The Europay, MasterCard and Visa (EMV) and Single Euro Payments Area (SEPA) standards don't appear to have a lot in common, but there is one alarming similarity — the tortoise-like pace of migration which threatens deadlines for both.
"The disruptive changes are the common elements between EMV and SEPA, not just for merchants but for the broader payments community," says Brian Shniderman, the owner/principal and payments practice lead at Deloitte.
The slow pace for both EMV and SEPA is largely a result of highly complex tech upgrades. There are numerous projects, but the two mentioned most often by analysts include repairs to error-prone legacy systems as part of SEPA; and the ongoing efforts by card networks to guide U.S. EMV chip-card migration.
SEPA, which carries a February 2014 deadline in most cases, is designed to streamline processing for international and domestic payments in the euro zone via common payment instruments. Progress is woefully behind in both migration and ensuring data quality. New research from Experian says only 65% of euro transactions are underpinned by fully accurate destination routing data and 12% of electronic payments made to and from businesses in euros contain data errors.
Experian also says that as of November 2012 (the most recent date for which information is available), only 2% of direct debit volume had been migrated to SEPA for both domestic and cross-border payments in the euro zone, despite the long-time knowledge of the 2014 deadline and warnings about tough migration.
The SEPA migration is being complicated by a reliance on workarounds that banks have used to mask data errors in the past, such as domestic payments getting routed to bank locations that no longer exist, says Jonathan Williams, director of payment strategy for Experian.
Most banks correct those mistakes based on experience and local knowledge of the customers, he says. That fix will no longer be available after the SEPA deadline, when all payments will require the use of common standards for euro credit and debit transactions for domestic and cross-border payments.
"At the moment the domestic systems can cope with a certain amount of error. It's a common practice in Europe, so it's masking that fact that there is a problem with payment transactions," Williams says.
With each failed transaction under SEPA costing about $68 in penalties, there would appear to be incentive to correct data shortcomings. But Williams says migration is complex, and is taking a lot of time.
For example, migrating existing customer records to the International Bank Account (Iban) standard required by SEPA will be a difficult because of the sheer number of accounts, and as a result large businesses face challenges in migrating and maintaining SEPA-compliance mandated information in time for the 2014 deadline, he says.
Also complicating migration is the need for businesses to check underlying bank data prior to migrating to the Iban format, since pre-existing errors will jeopardize future payments.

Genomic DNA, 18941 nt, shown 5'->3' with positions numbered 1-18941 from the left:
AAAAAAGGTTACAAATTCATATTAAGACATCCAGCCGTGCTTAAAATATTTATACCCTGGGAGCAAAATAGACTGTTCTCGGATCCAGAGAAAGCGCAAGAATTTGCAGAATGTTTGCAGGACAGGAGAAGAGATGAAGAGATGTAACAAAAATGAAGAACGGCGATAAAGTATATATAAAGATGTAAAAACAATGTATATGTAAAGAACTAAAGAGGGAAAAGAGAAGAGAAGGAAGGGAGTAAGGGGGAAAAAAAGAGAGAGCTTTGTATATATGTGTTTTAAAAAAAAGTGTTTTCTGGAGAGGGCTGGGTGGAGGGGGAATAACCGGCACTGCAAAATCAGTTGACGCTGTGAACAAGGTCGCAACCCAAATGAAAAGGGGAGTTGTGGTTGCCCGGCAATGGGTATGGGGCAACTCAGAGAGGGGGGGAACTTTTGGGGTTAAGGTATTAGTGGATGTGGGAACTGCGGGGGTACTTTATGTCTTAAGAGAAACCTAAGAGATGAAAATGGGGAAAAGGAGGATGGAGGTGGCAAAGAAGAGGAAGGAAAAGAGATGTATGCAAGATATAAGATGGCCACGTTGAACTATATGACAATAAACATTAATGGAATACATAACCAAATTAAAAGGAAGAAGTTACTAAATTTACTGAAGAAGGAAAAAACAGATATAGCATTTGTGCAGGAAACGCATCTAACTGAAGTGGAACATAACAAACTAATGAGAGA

"For example, you may need to upgrade your ERP [enterprise resource planning] or CRM [customer relationship management] systems, or make changes to the website, and there's lead time to making these changes. So we may wind up getting the migration closer to the deadline than we would like," Williams says.
In the U.S., the slow migration from magnetic-stripe cards to EMV chip cards has merchant groups warning they may miss certain deadlines. Visa and MasterCard each made recent moves to alleviate one of the hurdles to migration, the need for a common application identifier, but merchant groups are hesitant to consider the matter resolved.
Knowledge of the EMV standards and details of what is required before the card networks' liability shift deadlines is no longer a problem in the payment industry, says Deb Baxley, a principal in the cards and payments practice at Capgemini.
"It's more of a resource gap than a knowledge gap. The number of people needed to work on a migration and systems integration will stress [IT shops]," she says.
For the most part, stakeholders have a migration plan, but have not begun testing new systems, Baxley says. "Nothing like that has started yet and it's not going to happen until next year."
The slow pace raises the question of what will happen if the deadlines for either SEPA or EMV are missed.
In Europe, most banks would likely take steps to help laggards, says Christophe Vergne, principal lead in the global cards and payments practice at Capgemini.
"The theory is banks are expecting their clients to provide instructions in the right format, but some clients will not be ready to do so in Feb 2014, so banks would be not be in a position to process transactions," he says. "In practice the banks will likely find a way to do so by reformatting or providing outsourced services. It's not likely that the banks will reject transactions."
In the case of EMV, missed deadlines will emphasize risk issues, Baxley says.
"The only mandate is to handle EMV transactions. There are sticks and carrots in terms of PCI compliance, but if the country doesn't move to EMV, it will be a target for more fraud. That's already happening," Baxley says.
Shniderman says in the U.S., EMV liability shift deadlines may have to get pushed back if the slow pace continues. "If I had to use a crystal ball, it would seem likely that there will need to be some loosening of the timeframes," he says.